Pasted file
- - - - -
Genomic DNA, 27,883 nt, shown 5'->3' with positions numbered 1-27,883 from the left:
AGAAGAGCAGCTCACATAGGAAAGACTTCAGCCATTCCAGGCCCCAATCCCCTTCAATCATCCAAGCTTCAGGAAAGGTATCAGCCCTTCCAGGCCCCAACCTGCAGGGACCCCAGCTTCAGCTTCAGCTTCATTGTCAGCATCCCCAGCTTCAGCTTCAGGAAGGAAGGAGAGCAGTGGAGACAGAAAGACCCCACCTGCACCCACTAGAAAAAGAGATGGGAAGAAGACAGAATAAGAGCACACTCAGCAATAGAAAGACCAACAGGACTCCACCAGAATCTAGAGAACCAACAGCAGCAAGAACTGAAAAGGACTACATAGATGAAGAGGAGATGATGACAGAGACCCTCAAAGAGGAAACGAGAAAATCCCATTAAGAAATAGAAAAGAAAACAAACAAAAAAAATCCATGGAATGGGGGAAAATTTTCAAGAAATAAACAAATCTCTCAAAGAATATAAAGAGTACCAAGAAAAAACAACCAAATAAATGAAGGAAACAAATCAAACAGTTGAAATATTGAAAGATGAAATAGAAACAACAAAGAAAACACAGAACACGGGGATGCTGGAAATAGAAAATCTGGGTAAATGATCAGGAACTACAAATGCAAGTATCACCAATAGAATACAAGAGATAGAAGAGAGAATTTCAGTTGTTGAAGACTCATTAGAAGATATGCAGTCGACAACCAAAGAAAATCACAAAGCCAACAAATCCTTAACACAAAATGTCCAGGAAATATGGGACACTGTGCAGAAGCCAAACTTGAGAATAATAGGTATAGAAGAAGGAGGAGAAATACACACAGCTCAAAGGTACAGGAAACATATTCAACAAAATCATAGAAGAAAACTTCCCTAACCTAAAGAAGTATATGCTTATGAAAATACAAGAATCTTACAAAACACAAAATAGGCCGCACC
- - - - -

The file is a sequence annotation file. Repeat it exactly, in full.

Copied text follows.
Genomic DNA, 27,883 nt, shown 5'->3' with positions numbered 1-27,883 from the left:
AGAAGAGCAGCTCACATAGGAAAGACTTCAGCCATTCCAGGCCCCAATCCCCTTCAATCATCCAAGCTTCAGGAAAGGTATCAGCCCTTCCAGGCCCCAACCTGCAGGGACCCCAGCTTCAGCTTCAGCTTCATTGTCAGCATCCCCAGCTTCAGCTTCAGGAAGGAAGGAGAGCAGTGGAGACAGAAAGACCCCACCTGCACCCACTAGAAAAAGAGATGGGAAGAAGACAGAATAAGAGCACACTCAGCAATAGAAAGACCAACAGGACTCCACCAGAATCTAGAGAACCAACAGCAGCAAGAACTGAAAAGGACTACATAGATGAAGAGGAGATGATGACAGAGACCCTCAAAGAGGAAACGAGAAAATCCCATTAAGAAATAGAAAAGAAAACAAACAAAAAAAATCCATGGAATGGGGGAAAATTTTCAAGAAATAAACAAATCTCTCAAAGAATATAAAGAGTACCAAGAAAAAACAACCAAATAAATGAAGGAAACAAATCAAACAGTTGAAATATTGAAAGATGAAATAGAAACAACAAAGAAAACACAGAACACGGGGATGCTGGAAATAGAAAATCTGGGTAAATGATCAGGAACTACAAATGCAAGTATCACCAATAGAATACAAGAGATAGAAGAGAGAATTTCAGTTGTTGAAGACTCATTAGAAGATATGCAGTCGACAACCAAAGAAAATCACAAAGCCAACAAATCCTTAACACAAAATGTCCAGGAAATATGGGACACTGTGCAGAAGCCAAACTTGAGAATAATAGGTATAGAAGAAGGAGGAGAAATACACACAGCTCAAAGGTACAGGAAACATATTCAACAAAATCATAGAAGAAAACTTCCCTAACCTAAAGAAGTATATGCTTATGAAAATACAAGAATCTTACAAAACACAAAATAGGCCGCACC